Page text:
Export Compliance: Frequently Asked Questions
 Q: What defines data that is in the public domain and therefore sharable?

A: There is no clearly reliable bright-line definition of information in the public domain for the purposes of the export control regulations.

If information has been published or made available on a publicly accessible website, is ordinarily communicated to students in the course of instruction, is general and theoretical as opposed to specific and technical, etc., there is a more persuasive case that it is in the public domain.

The following are not restricted:

  • Publicly available technical data and software via literature, library, patent, or seminar
  • Fundamental basic and applied research where the resulting information is ordinarily published and shared broadly within the scientific community without non-proprietary restrictions on publication of the information
  • Education information taught in catalog courses
  • Patent application information not subject to 37 CFR Part 5 secrecy orders
  • Basic marketing information on function, purpose, or general system descriptions that the producer would make available to its closest competitors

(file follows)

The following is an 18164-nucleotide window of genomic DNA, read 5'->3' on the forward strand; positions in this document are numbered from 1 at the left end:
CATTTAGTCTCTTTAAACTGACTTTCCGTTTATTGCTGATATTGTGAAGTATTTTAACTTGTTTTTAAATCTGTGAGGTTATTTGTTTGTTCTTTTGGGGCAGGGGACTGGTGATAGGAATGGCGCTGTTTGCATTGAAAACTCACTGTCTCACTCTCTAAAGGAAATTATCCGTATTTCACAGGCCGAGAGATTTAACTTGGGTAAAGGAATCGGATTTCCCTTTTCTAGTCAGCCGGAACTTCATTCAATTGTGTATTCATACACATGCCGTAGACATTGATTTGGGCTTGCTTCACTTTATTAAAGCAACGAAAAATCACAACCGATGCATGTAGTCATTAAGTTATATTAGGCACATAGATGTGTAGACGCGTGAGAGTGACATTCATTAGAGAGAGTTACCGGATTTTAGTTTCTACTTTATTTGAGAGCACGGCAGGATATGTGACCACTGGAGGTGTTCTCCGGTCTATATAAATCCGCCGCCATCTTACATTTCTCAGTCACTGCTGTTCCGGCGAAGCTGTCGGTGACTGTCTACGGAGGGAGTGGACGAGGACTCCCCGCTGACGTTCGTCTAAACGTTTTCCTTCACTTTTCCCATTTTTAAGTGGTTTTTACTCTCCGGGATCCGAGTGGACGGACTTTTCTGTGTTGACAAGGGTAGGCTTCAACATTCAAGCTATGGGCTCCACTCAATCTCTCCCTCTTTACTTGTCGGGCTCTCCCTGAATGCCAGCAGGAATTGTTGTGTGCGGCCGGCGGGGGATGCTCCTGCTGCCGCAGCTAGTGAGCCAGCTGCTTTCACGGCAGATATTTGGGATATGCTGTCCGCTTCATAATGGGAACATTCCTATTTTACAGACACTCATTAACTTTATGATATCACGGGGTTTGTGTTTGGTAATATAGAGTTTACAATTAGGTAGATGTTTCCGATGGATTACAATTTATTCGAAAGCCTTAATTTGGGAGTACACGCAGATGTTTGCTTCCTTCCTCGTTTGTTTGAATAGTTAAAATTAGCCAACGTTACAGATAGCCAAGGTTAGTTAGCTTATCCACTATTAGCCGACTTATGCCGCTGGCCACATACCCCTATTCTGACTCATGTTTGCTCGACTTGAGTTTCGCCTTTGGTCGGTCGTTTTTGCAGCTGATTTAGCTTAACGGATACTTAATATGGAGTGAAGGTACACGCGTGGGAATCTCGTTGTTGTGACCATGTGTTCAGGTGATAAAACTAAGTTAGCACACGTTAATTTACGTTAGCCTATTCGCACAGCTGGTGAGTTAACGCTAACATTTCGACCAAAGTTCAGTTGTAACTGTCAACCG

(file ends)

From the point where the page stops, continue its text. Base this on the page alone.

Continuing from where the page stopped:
The better aproach to this issue is to go back to your sponsor. When they respond, review and assess if their response is reasonable. Feel free to contact the Export Compliance Officerto assist you in making a determination if your data or research is export controlled.

You must secure both your research and your sponsor's research if it has restrictions about publication, foreign person restrictions, or is related to instruments or technology on the Commerce Control List or US Munitions List. This is particularly important when traveling with information on mobile devices, see our Mobile Device Policy.

HOWEVER, there are notorious cases where the communication of information that is generally accepted as in the public domain is nevertheless held subject to export control regulation due to the fact that it was related to instrumentation and hardware controlled on the control lists or it was restricted to the nationality of the part/end-user to whom it is to be communicated.

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Q: What kind of document markings (e.g., the footer on this message) is considered necessary? Some of our viewgraphs only say "ITAR Restricted," is that sufficient?

"This communication [may] contain(s) information subject to United States export control regulation under [the International Traffic in Arms Regulations (ITAR), 22 CFR Parts 121, of the United States Department of State or the Export Administration Regulations (EAR), 15 CFR Part 774, of the United States Department of Commerce]. Export of this information to non-US persons, entities, or countries is subject to prior license or exemption by the applicable agency and must be delivered in encrypted form."

Perhaps the presentation materials can have "U.S. EXPORT (ITAR/EAR) CONTROLLED." While, at the start of presentations, in handouts, etc. the above statement can be prominently inserted or read.